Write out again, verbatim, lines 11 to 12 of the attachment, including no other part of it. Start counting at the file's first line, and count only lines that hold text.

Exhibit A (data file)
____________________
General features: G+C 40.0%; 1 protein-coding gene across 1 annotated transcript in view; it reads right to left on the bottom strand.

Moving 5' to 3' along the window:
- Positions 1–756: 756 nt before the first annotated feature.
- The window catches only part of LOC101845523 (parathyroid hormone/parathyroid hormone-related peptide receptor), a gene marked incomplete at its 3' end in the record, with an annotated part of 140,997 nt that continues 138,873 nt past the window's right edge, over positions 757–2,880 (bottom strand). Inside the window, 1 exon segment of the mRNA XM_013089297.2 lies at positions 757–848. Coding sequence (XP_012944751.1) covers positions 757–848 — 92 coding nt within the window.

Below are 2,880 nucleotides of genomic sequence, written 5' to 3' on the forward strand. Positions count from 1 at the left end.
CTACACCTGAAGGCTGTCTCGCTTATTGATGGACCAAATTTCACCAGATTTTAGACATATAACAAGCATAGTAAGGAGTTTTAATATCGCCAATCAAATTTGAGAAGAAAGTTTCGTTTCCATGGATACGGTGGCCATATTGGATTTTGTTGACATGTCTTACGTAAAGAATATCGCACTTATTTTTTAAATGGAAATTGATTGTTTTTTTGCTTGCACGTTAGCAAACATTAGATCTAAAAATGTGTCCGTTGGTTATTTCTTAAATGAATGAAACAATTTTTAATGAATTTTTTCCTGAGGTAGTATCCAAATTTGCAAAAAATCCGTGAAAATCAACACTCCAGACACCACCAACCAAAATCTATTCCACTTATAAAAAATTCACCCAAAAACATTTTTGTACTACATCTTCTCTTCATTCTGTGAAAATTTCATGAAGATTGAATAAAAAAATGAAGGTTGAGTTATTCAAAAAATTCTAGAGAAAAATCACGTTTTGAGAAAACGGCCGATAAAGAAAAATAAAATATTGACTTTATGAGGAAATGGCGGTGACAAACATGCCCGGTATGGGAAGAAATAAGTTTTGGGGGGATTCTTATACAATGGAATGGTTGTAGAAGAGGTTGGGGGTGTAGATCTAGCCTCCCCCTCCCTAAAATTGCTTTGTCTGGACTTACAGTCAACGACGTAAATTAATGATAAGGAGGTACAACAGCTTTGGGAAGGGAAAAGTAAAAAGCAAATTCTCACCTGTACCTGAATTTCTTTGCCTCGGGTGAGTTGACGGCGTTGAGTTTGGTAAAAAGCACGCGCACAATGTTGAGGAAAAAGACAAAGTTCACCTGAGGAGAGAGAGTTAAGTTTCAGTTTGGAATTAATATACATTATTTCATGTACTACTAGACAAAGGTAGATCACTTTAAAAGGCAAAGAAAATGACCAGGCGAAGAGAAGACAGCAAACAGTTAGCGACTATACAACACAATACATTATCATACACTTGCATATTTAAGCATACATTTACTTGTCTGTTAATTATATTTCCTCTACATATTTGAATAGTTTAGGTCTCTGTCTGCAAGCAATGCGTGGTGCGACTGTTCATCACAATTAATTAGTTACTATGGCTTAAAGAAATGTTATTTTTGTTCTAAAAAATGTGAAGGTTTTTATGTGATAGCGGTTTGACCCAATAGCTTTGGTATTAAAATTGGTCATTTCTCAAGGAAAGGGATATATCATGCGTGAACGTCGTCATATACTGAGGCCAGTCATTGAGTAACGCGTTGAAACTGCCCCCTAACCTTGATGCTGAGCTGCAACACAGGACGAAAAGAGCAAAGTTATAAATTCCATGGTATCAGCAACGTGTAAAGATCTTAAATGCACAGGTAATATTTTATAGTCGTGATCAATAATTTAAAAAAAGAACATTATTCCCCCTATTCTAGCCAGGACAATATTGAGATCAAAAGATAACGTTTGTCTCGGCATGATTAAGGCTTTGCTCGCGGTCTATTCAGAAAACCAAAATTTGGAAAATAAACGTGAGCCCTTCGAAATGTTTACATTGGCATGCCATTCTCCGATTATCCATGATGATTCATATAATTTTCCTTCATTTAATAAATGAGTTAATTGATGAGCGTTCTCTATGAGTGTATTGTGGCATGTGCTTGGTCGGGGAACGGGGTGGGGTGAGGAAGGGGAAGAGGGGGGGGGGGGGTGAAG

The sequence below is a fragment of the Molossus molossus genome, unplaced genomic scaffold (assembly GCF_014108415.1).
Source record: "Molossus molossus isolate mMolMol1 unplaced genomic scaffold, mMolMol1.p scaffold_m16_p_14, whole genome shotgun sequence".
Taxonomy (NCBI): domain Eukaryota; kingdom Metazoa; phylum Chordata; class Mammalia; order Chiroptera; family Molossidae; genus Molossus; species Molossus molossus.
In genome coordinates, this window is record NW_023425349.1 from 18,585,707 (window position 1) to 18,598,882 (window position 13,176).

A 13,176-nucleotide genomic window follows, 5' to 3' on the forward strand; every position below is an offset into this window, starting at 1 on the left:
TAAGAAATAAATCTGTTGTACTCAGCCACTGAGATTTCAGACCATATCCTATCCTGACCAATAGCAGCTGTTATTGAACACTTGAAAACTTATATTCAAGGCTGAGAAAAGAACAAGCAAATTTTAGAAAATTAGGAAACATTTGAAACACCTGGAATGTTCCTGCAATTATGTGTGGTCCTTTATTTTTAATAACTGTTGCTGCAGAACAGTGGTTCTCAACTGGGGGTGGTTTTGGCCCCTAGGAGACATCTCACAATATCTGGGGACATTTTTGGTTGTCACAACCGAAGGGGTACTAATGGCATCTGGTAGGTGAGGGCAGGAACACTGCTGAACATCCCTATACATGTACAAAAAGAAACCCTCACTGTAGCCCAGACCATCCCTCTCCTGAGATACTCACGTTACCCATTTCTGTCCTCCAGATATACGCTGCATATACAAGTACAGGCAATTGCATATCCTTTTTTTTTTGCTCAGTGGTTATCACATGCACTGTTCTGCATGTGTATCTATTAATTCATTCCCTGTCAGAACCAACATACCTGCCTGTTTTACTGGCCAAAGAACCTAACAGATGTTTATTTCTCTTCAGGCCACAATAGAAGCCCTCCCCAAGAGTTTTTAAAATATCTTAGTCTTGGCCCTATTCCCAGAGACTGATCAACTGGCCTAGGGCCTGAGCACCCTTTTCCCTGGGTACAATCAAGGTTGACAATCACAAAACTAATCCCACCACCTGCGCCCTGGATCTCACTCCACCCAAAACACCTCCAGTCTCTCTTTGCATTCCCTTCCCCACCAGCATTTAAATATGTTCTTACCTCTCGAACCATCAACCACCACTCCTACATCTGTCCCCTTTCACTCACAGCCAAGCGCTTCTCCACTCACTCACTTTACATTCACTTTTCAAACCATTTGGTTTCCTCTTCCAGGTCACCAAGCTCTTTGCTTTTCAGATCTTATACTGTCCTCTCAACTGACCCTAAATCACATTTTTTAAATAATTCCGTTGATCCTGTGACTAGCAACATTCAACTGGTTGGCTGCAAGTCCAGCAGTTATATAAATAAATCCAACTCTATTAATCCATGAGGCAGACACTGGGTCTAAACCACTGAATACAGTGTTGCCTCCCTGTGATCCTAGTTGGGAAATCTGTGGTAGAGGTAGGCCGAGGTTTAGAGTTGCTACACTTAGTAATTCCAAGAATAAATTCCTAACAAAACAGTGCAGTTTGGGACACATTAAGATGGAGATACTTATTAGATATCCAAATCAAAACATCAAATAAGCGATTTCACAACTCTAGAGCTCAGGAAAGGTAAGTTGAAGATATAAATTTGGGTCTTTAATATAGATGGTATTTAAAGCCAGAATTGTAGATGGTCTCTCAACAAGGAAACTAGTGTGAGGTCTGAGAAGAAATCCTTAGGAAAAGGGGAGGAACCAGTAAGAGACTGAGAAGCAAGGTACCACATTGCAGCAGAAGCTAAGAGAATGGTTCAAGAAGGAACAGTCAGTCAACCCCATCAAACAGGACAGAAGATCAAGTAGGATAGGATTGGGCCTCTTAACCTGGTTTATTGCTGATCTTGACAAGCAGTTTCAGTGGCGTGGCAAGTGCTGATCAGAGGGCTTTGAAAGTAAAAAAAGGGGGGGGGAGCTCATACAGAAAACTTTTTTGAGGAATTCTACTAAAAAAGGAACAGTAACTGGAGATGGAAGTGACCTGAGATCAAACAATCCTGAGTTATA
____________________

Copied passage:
A 13,176-nucleotide genomic window follows, 5' to 3' on the forward strand; every position below is an offset into this window, starting at 1 on the left:
TAAGAAATAAATCTGTTGTACTCAGCCACTGAGATTTCAGACCATATCCTATCCTGACCAATAGCAGCTGTTATTGAACACTTGAAAACTTATATTCAAGGCTGAGAAAAGAACAAGCAAATTTTAGAAAATTAGGAAACATTTGAAACACCTGGAATGTTCCTGCAATTATGTGTGGTCCTTTATTTTTAATAACTGTTGCTGCAGAACAGTGGTTCTCAACTGGGGGTGGTTTTGGCCCCTAGGAGACATCTCACAATATCTGGGGACATTTTTGGTTGTCACAACCGAAGGGGTACTAATGGCATCTGGTAGGTGAGGGCAGGAACACTGCTGAACATCCCTATACATGTACAAAAAGAAACCCTCACTGTAGCCCAGACCATCCCTCTCCTGAGATACTCACGTTACCCATTTCTGTCCTCCAGATATACGCTGCATATACAAGTACAGGCAATTGCATATCCTTTTTTTTTTGCTCAGTGGTTATCACATGCACTGTTCTGCATGTGTATCTATTAATTCATTCCCTGTCAGAACCAACATACCTGCCTGTTTTACTGGCCAAAGAACCTAACAGATGTTTATTTCTCTTCAGGCCACAATAGAAGCCCTCCCCAAGAGTTTTTAAAATATCTTAGTCTTGGCCCTATTCCCAGAGACTGATCAACTGGCCTAGGGCCTGAGCACCCTTTTCCCTGGGTACAATCAAGGTTGACAATCACAAAACTAATCCCACCACCTGCGCCCTGGATCTCACTCCACCCAAAACACCTCCAGTCTCTCTTTGCATTCCCTTCCCCACCAGCATTTAAATATGTTCTTACCTCTCGAACCATCAACCACCACTCCTACATCTGTCCCCTTTCACTCACAGCCAAGCGCTTCTCCACTCACTCACTTTACATTCACTTTTCAAACCATTTGGTTTCCTCTTCCAGGTCACCAAGCTCTTTGCTTTTCAGATCTTATACTGTCCTCTCAACTGACCCTAAATCACATTTTTTAAATAATTCCGTTGATCCTGTGACTAGCAACATTCAACTGGTTGGCTGCAAGTCCAGCAGTTATATAAATAAATCCAACTCTATTAATCCATGAGGCAGACACTGGGTCTAAACCACTGAATACAGTGTTGCCTCCCTGTGATCCTAGTTGGGAAATCTGTGGTAGAGGTAGGCCGAGGTTTAGAGTTGCTACACTTAGTAATTCCAAGAATAAATTCCTAACAAAACAGTGCAGTTTGGGACACATTAAGATGGAGATACTTATTAGATATCCAAATCAAAACATCAAATAAGCGATTTCACAACTCTAGAGCTCAGGAAAGGTAAGTTGAAGATATAAATTTGGGTCTTTAATATAGATGGTATTTAAAGCCAGAATTGTAGATGGTCTCTCAACAAGGAAACTAGTGTGAGGTCTGAGAAGAAATCCTTAGGAAAAGGGGAGGAACCAGTAAGAGACTGAGAAGCAAGGTACCACATTGCAGCAGAAGCTAAGAGAATGGTTCAAGAAGGAACAGTCAGTCAACCCCATCAAACAGGACAGAAGATCAAGTAGGATAGGATTGGGCCTCTTAACCTGGTTTATTGCTGATCTTGACAAGCAGTTTCAGTGGCGTGGCAAGTGCTGATCAGAGGGCTTTGAAAGTAAAAAAAGGGGGGGGGAGCTCATACAGAAAACTTTTTTGAGGAATTCTACTAAAAAAGGAACAGTAACTGGAGATGGAAGTGACCTGAGATCAAACAATCCTGAGTTATA